Golding wants gov’t to address COVID fines
Leader of the Opposition Mark Golding is calling for the Government to move to implement the ticketing system under the Disaster Risk Management Act (DRMA) so as to avoid Jamaicans facing hefty fines.
This follows complaints from several people who were fined up to $200,000 for failing to wear a mask and breaching curfew restrictions when they appeared before the St Thomas Parish Court on Wednesday.
The breaches were committed in August.
Thirty persons were charged for failing to wear a mask, of which 18 were each fined $200,000 while 10 were each fined $50,000.
The other two were fined $20,000 and $10,000 respectively.
And another 30 persons were charged for breaching curfew restrictions, of which 22 were each fined $200,000 and the other eight were each fined $50, 000.
Speaking with The Gleaner, Golding criticised the fines as an injustice to Jamaicans.
“This has all arisen because of a serious defect in the way that the government amended the DRMA earlier this year. When they brought the bill to parliament to amend the act I spoke out against it because I identified that it was going to cause abusive situations and injustice against the people. What they did was, firstly, was to change the 2015 Act so that any breach on an order made by the Prime Minister under the DRMA was a criminal offence,” he said.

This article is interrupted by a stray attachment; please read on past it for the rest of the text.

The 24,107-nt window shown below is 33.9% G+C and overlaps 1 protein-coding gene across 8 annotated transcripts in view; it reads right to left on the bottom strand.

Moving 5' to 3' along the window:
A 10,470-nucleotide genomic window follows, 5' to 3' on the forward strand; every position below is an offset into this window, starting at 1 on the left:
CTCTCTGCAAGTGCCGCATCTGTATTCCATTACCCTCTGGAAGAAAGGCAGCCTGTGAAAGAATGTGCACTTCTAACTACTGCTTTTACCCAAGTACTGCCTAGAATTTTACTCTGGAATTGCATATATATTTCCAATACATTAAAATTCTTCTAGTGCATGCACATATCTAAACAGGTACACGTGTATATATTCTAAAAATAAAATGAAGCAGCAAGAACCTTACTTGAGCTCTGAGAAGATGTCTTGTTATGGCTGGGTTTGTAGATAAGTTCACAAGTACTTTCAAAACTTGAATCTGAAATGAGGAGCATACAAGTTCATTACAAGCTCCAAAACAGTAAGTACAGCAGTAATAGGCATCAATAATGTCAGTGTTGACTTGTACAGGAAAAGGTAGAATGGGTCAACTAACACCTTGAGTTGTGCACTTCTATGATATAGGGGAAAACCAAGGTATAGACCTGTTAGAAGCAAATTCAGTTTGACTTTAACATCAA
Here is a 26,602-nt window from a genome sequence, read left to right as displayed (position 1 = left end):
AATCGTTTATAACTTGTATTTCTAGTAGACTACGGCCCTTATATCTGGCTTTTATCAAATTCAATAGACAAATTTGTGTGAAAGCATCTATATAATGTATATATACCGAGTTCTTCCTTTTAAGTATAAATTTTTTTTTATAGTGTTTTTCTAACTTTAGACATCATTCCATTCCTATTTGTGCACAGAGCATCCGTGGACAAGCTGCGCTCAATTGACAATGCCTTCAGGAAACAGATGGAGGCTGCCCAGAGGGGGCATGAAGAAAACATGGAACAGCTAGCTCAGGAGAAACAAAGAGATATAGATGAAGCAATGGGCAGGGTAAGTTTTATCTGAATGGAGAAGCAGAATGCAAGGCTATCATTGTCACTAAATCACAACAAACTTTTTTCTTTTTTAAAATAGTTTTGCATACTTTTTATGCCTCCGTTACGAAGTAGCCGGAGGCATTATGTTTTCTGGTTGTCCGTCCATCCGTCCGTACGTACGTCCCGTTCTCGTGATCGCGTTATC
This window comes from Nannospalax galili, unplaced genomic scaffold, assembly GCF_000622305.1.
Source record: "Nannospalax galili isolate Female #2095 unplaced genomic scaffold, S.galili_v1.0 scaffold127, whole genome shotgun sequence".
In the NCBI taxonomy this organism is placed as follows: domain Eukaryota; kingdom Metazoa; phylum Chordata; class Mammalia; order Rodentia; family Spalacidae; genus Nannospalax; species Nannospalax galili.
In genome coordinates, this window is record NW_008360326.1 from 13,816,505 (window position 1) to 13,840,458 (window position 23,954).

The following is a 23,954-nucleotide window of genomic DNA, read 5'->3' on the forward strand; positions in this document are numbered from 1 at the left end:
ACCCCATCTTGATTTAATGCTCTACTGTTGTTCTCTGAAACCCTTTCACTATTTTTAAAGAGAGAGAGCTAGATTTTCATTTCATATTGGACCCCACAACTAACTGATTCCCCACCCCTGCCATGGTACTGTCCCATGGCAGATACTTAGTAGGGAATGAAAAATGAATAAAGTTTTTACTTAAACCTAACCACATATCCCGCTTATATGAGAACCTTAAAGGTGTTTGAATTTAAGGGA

The Houses of Parliament passed legislation for the introduction of fixed penalties for persons who are deemed to be in breach of certain aspects of the DRMA.
The fixed penalties, which are issued in the form of tickets, must be paid within 30 days, failing which a summons would be issued by the court for the person's arrest.
However, the ticketing regime has not been implemented and persons are still being locked up for offences such as failure to wear masks.
A person who is brought to court under the DRMA and convicted before a parish court is liable to a maximum fine of $1 million or to imprisonment not exceeding one year.
The opposition leader said that the situation has to be rectified, saying the ticketing system needs to be introduced and that the use of criminal law in enforcing the measures under the DRMA be suspended.
Further, he is suggesting that new sentencing guidelines be considered.
“The judges have a sentencing group that provides guidelines on setting sentences. The Chief Justice should rally that group together and issue a guideline for the parish judges that would cap the fines for these minor infractions at a much lower and modest level,” said Golding.
More than 18,000 persons have been prosecuted under the DRMA since last March when Jamaica recorded its first case of COVID-19.
- Shanna Monteith
Follow The Gleaner on Twitter and Instagram @JamaicaGleaner and on Facebook @GleanerJamaica. Send us a message on WhatsApp at 1-876-499-0169 or email us at email@example.com or firstname.lastname@example.org.